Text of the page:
Neilson was the gold-medal favourite going into the Turin Games.

“The Polish rider was a nice guy. We just came together and I thought I was home free, and then the next thing you know, I got clipped and couldn’t see it coming. I’m not saying he needed to apologize to me, and he never did. It’s just something that happens, and unfortunately, it happened on the biggest day of my life.

“I’ve had a pretty successful career. If you look at the percentages of how many times I’ve raced and how many times I’ve been on the podium, I’m pretty happy with that.”

The very next season, Neilson won three of four World Cup races in a season cut short by inclement weather.

Betrayed by a serious wrist injury the first half of last season, Neilson recorded two top-10 finishes before the year ended, including a seventh in the Olympic test race on his home Cypress Mountain course. He had off-season wrist surgery and despite a 33rd-place finish in a September race in Argentina, he feels ready for the rest of the World Cup season, starting this weekend in Colorado.

“I still think I’m good. I think I’ve just got a lot on my plate with family and stuff to deal with. It’s harder to stay on top of it as much in the physical aspect and get out and snowboard. I really only snowboard in competition now, unfortunately,” he said.

“I can’t say I’ve lost anything, I just don’t keep on the snow as much. I’ve got the skill, I’ve got the head. January will be a good January because we’re busy. We’re three weeks on the road. We’ve got three World Cups, two in Europe, and one in Stoneham (Quebec) with a little break and then we’re off.”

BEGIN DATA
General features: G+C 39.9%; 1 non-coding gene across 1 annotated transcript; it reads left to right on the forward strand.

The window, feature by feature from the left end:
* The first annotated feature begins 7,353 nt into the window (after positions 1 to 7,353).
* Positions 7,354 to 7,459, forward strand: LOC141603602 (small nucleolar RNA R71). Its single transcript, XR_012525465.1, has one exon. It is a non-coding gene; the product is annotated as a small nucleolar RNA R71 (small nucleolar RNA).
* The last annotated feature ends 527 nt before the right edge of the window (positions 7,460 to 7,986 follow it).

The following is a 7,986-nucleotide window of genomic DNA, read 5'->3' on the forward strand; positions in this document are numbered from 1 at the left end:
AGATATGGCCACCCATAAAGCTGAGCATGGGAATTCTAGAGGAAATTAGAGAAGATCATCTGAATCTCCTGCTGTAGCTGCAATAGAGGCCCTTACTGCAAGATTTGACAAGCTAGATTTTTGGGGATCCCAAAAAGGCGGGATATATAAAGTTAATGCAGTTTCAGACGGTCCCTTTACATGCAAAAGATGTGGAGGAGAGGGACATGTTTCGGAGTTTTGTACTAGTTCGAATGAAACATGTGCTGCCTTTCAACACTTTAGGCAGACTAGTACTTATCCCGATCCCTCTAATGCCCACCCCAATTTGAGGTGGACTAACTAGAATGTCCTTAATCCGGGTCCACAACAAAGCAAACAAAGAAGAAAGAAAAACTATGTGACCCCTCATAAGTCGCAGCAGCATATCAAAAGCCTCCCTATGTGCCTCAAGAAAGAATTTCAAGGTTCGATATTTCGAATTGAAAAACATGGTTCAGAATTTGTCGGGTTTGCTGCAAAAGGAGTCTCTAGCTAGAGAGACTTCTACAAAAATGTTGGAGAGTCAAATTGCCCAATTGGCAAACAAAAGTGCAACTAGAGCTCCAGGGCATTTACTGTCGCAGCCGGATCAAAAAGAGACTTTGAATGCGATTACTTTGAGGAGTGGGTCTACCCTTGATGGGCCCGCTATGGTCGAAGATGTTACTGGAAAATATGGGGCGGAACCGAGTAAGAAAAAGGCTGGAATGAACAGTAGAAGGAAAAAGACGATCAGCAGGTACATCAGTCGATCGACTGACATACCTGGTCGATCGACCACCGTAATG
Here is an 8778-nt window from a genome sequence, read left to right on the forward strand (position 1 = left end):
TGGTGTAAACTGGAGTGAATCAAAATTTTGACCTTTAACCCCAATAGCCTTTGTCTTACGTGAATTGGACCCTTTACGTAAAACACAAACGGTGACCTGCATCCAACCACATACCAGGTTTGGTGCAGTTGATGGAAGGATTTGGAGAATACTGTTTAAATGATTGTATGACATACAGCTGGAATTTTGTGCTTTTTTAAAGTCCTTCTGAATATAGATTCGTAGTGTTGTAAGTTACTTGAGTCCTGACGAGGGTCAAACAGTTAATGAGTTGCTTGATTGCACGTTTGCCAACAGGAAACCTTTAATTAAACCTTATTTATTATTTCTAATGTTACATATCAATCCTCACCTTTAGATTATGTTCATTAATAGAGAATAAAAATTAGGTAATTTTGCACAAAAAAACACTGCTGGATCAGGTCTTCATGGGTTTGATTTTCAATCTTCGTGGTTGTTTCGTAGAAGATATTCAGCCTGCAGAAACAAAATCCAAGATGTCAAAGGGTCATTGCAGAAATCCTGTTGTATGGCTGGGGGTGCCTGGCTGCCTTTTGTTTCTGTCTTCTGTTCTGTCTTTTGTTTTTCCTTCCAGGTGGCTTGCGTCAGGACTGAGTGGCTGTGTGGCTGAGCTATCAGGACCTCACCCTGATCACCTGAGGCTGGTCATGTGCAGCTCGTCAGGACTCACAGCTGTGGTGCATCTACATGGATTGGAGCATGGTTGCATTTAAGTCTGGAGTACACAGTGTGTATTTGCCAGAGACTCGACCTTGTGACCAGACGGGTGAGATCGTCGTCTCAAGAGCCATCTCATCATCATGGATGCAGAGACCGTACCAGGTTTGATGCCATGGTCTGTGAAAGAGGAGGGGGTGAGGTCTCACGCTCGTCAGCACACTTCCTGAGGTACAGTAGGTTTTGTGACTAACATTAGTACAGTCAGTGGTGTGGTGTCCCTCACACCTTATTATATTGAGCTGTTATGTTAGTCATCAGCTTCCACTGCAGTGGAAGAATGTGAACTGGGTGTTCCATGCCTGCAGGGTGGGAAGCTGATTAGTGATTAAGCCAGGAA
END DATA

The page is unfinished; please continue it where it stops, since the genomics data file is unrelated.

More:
Teammates, like former Vernonite Tom Velisek, are pushing Neilson for an Olympic spot. Top-10 finishes at the four remaining events will decide the Canadian team, although coach’s discretion will likely come into play, and thus help Neilson, when selection time rolls around in Stoneham.

“It’s really tight and I’m pretty happy to be where I’m at considering the lack of races last year and the obstacles I’ve had to overcome in the last little while,” said Neilson, a huge Vancouver Canucks fan.

A self-described Mr. Mom since his wife, Amy, works full-time as a police pyschologist, Neilson cares for his sons, Caleb, five, and Elias, not quite two, in between races. He praises Amy (nee Powter) for making huge sacrifices along the snowboard journey.

They have been together for 15 years, married for seven.

“I love her to death, but she’s always said it will be great when snowboarding won’t be the priority, and with the Olympics coming here, it’s unfortunately become more of a priority,” he said.

“She transferred from UVic to SFU so I could be near the mountains and airport and not stuck on the ferry. She sacrificed a lot. It’s always, unfortunately, been all about me, but it’s been our primary income for a long time. Snowboarding was making lots of money and it was our lifestyle. She’s the best thing that has happened to me in my life, next to having two children with her.”